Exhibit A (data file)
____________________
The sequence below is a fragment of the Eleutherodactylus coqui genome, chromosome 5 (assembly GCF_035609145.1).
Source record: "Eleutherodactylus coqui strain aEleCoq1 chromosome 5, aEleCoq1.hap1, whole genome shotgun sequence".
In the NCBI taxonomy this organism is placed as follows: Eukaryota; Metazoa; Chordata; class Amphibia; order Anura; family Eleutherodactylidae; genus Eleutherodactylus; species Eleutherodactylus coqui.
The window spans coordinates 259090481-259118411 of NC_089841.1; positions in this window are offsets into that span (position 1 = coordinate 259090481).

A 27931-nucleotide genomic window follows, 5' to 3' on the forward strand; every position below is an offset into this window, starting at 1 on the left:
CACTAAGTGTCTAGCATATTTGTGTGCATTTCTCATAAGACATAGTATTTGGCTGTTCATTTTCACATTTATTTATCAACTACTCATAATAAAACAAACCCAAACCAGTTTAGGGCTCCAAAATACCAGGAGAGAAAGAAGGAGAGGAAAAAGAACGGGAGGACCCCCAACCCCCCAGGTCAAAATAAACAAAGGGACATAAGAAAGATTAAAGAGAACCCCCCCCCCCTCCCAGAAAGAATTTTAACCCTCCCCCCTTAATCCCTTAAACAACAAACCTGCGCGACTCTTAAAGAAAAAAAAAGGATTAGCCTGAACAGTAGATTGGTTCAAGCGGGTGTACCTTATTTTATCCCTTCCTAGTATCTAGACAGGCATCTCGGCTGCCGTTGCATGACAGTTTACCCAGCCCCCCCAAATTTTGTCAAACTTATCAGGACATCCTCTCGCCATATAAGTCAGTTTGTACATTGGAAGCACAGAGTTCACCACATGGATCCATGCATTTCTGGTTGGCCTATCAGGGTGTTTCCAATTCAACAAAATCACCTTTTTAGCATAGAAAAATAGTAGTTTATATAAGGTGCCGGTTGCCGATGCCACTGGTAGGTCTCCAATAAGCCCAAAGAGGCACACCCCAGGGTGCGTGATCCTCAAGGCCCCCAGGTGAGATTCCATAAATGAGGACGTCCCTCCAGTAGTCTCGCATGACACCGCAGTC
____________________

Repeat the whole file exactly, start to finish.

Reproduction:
The sequence below is a fragment of the Eleutherodactylus coqui genome, chromosome 5 (assembly GCF_035609145.1).
Source record: "Eleutherodactylus coqui strain aEleCoq1 chromosome 5, aEleCoq1.hap1, whole genome shotgun sequence".
In the NCBI taxonomy this organism is placed as follows: Eukaryota; Metazoa; Chordata; class Amphibia; order Anura; family Eleutherodactylidae; genus Eleutherodactylus; species Eleutherodactylus coqui.
The window spans coordinates 259090481-259118411 of NC_089841.1; positions in this window are offsets into that span (position 1 = coordinate 259090481).

A 27931-nucleotide genomic window follows, 5' to 3' on the forward strand; every position below is an offset into this window, starting at 1 on the left:
CACTAAGTGTCTAGCATATTTGTGTGCATTTCTCATAAGACATAGTATTTGGCTGTTCATTTTCACATTTATTTATCAACTACTCATAATAAAACAAACCCAAACCAGTTTAGGGCTCCAAAATACCAGGAGAGAAAGAAGGAGAGGAAAAAGAACGGGAGGACCCCCAACCCCCCAGGTCAAAATAAACAAAGGGACATAAGAAAGATTAAAGAGAACCCCCCCCCCCTCCCAGAAAGAATTTTAACCCTCCCCCCTTAATCCCTTAAACAACAAACCTGCGCGACTCTTAAAGAAAAAAAAAGGATTAGCCTGAACAGTAGATTGGTTCAAGCGGGTGTACCTTATTTTATCCCTTCCTAGTATCTAGACAGGCATCTCGGCTGCCGTTGCATGACAGTTTACCCAGCCCCCCCAAATTTTGTCAAACTTATCAGGACATCCTCTCGCCATATAAGTCAGTTTGTACATTGGAAGCACAGAGTTCACCACATGGATCCATGCATTTCTGGTTGGCCTATCAGGGTGTTTCCAATTCAACAAAATCACCTTTTTAGCATAGAAAAATAGTAGTTTATATAAGGTGCCGGTTGCCGATGCCACTGGTAGGTCTCCAATAAGCCCAAAGAGGCACACCCCAGGGTGCGTGATCCTCAAGGCCCCCAGGTGAGATTCCATAAATGAGGACGTCCCTCCAGTAGTCTCGCATGACACCGCAGTC